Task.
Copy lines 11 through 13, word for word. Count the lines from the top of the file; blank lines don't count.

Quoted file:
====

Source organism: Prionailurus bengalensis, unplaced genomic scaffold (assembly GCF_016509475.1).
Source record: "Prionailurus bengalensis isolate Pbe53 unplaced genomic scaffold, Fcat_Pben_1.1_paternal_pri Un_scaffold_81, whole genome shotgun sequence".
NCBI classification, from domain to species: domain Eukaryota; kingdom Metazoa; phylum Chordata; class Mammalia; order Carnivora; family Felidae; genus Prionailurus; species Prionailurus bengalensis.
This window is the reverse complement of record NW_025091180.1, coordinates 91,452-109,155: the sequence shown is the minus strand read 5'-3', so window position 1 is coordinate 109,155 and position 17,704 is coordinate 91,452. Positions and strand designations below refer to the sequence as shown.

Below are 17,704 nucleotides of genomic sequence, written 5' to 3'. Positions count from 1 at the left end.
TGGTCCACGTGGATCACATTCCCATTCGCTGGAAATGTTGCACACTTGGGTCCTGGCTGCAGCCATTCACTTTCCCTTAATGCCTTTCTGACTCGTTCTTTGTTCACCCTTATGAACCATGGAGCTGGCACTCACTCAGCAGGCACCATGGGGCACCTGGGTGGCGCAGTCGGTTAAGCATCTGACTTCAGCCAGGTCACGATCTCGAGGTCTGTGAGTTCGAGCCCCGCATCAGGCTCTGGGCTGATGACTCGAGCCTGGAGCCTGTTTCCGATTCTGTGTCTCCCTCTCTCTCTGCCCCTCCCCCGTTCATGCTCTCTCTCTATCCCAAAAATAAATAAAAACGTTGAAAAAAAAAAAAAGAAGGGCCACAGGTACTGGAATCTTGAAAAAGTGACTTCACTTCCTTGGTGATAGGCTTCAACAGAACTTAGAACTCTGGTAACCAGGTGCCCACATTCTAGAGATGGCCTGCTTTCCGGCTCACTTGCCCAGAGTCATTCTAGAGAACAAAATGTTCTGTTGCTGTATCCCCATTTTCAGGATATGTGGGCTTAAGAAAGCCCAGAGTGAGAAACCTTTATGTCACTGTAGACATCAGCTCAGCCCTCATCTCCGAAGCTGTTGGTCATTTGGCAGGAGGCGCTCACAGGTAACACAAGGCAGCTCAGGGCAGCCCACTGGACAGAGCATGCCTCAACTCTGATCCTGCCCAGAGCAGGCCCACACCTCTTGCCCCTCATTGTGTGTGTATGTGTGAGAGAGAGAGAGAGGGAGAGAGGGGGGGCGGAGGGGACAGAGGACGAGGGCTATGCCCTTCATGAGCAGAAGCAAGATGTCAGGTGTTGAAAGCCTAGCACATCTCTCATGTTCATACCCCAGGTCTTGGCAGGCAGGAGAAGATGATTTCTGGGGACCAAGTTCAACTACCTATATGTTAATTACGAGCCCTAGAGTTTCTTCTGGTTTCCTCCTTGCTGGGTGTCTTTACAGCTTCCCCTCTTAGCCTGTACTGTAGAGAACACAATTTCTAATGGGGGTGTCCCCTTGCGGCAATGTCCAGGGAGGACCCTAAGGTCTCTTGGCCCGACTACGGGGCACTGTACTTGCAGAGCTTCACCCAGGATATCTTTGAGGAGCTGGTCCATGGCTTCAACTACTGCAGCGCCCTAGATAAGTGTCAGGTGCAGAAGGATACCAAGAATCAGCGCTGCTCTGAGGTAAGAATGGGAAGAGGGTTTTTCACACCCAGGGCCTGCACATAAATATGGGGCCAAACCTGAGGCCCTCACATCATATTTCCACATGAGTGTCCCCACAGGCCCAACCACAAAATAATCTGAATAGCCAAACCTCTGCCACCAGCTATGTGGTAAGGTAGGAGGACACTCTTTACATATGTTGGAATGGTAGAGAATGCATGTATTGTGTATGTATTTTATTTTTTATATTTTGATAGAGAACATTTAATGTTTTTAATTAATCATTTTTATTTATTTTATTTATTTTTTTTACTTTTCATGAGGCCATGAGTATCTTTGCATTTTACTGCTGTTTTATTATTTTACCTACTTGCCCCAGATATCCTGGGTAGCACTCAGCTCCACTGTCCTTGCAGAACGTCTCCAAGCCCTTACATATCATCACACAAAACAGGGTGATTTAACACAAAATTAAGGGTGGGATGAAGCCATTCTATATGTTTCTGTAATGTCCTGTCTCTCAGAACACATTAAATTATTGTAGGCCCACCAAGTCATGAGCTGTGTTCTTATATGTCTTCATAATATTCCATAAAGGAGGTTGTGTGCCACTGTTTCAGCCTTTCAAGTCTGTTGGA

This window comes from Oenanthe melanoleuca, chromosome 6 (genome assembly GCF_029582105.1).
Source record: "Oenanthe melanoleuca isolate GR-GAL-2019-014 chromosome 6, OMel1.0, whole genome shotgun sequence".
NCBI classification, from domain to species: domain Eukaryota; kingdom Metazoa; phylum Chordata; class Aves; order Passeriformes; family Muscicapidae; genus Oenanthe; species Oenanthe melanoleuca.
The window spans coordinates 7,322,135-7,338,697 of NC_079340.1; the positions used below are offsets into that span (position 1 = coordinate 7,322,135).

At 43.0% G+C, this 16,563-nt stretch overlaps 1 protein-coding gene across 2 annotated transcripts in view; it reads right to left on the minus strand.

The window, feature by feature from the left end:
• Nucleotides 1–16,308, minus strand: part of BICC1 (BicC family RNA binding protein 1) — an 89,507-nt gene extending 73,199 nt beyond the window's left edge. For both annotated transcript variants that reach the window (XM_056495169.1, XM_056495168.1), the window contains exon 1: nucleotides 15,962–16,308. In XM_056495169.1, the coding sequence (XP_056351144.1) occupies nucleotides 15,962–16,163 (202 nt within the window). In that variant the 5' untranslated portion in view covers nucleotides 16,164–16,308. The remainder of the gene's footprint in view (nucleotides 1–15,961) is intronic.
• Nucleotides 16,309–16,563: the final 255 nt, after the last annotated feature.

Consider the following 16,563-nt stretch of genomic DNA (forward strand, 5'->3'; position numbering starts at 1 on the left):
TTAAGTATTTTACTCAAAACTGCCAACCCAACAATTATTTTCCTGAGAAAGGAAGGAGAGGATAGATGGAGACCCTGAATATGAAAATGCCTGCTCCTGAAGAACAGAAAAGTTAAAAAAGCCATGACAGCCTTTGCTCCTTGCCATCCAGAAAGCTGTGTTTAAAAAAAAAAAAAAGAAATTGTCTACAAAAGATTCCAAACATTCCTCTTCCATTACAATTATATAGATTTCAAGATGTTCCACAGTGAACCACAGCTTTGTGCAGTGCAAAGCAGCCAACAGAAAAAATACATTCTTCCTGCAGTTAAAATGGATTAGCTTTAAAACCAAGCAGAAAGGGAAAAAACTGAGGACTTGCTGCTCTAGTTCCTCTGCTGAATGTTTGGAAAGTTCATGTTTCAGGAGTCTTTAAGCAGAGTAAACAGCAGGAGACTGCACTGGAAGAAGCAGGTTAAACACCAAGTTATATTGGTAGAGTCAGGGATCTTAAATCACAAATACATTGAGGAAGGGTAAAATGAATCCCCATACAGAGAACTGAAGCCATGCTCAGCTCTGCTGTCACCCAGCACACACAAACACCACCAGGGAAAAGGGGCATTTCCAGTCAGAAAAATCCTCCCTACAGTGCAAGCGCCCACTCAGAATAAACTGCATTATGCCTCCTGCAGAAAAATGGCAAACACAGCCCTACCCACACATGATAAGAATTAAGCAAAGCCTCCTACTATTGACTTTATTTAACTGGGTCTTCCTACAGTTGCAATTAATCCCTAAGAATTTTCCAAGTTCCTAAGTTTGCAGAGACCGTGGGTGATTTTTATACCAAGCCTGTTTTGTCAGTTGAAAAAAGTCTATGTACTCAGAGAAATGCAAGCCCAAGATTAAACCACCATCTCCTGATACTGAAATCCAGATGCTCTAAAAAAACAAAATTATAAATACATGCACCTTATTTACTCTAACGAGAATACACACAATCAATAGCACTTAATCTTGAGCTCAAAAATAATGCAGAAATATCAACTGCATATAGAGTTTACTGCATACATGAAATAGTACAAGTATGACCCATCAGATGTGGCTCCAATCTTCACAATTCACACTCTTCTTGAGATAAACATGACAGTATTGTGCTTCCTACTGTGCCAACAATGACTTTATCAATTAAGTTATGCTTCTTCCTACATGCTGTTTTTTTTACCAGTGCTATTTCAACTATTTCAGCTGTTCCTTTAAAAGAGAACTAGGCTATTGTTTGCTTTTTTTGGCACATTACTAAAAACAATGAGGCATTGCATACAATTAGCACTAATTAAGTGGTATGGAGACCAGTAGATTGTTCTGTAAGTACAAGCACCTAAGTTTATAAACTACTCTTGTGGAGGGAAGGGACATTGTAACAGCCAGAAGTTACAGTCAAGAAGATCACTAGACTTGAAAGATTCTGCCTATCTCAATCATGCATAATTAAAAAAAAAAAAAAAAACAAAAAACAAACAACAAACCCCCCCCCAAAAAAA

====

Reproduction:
At 43.0% G+C, this 16,563-nt stretch overlaps 1 protein-coding gene across 2 annotated transcripts in view; it reads right to left on the minus strand.

The window, feature by feature from the left end:
• Nucleotides 1–16,308, minus strand: part of BICC1 (BicC family RNA binding protein 1) — an 89,507-nt gene extending 73,199 nt beyond the window's left edge. For both annotated transcript variants that reach the window (XM_056495169.1, XM_056495168.1), the window contains exon 1: nucleotides 15,962–16,308. In XM_056495169.1, the coding sequence (XP_056351144.1) occupies nucleotides 15,962–16,163 (202 nt within the window). In that variant the 5' untranslated portion in view covers nucleotides 16,164–16,308. The remainder of the gene's footprint in view (nucleotides 1–15,961) is intronic.